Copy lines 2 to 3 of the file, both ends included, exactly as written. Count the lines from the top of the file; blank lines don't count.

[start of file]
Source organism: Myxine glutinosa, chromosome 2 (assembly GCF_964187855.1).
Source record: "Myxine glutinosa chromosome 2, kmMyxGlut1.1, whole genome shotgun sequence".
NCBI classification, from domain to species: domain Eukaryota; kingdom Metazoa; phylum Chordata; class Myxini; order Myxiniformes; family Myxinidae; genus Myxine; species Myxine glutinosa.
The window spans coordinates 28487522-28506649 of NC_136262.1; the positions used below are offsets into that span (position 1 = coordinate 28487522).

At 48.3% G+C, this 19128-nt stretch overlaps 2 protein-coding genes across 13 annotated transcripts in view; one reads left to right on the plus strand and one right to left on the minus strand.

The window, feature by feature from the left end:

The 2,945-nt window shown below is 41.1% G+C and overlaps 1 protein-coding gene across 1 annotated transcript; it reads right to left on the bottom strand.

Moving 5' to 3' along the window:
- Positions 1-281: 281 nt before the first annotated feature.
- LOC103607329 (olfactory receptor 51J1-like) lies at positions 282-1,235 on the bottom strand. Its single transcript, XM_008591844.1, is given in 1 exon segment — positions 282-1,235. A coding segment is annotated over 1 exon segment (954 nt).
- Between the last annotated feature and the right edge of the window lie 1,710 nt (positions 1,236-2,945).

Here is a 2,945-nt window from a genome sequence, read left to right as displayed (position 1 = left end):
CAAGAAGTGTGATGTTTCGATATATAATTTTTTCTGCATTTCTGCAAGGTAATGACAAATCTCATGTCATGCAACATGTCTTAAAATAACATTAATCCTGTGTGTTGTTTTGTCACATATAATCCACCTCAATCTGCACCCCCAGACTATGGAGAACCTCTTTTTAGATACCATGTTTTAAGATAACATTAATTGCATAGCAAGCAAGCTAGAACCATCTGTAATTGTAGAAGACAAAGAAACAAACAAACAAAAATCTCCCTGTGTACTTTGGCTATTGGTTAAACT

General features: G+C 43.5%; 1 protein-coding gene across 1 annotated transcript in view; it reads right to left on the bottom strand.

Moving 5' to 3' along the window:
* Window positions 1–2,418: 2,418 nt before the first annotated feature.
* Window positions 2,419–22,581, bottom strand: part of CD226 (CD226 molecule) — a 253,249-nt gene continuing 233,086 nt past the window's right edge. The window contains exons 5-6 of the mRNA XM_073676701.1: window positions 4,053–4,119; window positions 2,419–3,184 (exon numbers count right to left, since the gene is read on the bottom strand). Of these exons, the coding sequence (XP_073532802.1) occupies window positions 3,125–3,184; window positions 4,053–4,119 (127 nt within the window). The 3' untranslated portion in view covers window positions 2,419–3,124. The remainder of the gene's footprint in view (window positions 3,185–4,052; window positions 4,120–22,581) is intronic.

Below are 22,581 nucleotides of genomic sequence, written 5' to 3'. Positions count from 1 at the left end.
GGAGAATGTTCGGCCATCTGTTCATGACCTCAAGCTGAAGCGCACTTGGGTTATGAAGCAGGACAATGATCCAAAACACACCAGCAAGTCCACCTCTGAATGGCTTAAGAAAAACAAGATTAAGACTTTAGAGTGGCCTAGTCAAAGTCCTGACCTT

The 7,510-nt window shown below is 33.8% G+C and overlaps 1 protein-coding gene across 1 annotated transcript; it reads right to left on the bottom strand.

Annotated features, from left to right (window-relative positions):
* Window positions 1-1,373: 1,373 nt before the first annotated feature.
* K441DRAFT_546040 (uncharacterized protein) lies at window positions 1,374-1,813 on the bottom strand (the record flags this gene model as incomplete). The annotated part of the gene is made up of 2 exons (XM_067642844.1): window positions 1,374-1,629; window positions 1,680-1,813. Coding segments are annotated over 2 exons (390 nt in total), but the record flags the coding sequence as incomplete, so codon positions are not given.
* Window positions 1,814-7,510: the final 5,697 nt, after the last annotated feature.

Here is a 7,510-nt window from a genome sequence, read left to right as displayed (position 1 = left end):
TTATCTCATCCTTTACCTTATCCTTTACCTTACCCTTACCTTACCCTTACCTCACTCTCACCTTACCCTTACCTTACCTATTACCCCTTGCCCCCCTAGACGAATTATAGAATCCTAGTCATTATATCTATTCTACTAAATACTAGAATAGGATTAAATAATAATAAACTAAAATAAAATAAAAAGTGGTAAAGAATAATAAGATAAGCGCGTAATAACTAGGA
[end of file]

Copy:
Source record: "Myxine glutinosa chromosome 2, kmMyxGlut1.1, whole genome shotgun sequence".
NCBI classification, from domain to species: domain Eukaryota; kingdom Metazoa; phylum Chordata; class Myxini; order Myxiniformes; family Myxinidae; genus Myxine; species Myxine glutinosa.